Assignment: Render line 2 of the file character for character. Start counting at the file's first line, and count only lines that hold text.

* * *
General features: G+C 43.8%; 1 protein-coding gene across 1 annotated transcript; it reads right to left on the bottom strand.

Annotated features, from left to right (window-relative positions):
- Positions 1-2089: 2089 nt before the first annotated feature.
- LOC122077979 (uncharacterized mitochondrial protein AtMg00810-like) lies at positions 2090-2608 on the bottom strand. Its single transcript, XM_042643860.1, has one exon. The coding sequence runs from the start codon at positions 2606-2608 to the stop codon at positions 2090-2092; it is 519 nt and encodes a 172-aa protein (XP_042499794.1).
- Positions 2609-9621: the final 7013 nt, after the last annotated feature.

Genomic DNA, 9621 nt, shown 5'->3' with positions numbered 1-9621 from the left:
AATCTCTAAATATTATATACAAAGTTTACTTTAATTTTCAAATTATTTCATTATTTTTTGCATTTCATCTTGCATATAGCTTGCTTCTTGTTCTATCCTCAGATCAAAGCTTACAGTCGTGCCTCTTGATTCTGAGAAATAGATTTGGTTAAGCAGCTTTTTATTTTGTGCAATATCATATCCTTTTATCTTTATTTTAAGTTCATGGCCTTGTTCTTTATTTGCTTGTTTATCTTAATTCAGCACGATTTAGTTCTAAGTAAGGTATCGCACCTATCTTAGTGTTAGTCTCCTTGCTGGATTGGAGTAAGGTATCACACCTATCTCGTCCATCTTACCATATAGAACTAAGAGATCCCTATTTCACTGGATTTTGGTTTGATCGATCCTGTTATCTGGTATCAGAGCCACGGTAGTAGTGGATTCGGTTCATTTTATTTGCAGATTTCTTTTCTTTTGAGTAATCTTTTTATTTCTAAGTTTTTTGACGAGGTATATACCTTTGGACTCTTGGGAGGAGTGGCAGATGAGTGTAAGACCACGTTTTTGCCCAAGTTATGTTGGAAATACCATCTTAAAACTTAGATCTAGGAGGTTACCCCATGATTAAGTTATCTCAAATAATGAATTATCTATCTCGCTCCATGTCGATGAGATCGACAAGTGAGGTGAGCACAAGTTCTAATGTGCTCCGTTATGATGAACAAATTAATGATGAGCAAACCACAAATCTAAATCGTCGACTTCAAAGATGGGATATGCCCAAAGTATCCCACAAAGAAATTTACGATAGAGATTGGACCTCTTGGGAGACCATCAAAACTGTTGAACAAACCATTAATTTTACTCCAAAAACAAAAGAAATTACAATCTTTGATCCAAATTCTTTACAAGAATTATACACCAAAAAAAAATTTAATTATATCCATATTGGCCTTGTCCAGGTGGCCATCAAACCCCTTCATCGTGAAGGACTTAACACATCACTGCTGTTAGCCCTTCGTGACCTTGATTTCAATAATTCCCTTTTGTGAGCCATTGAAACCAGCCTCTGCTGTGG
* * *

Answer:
Annotated features, from left to right (window-relative positions):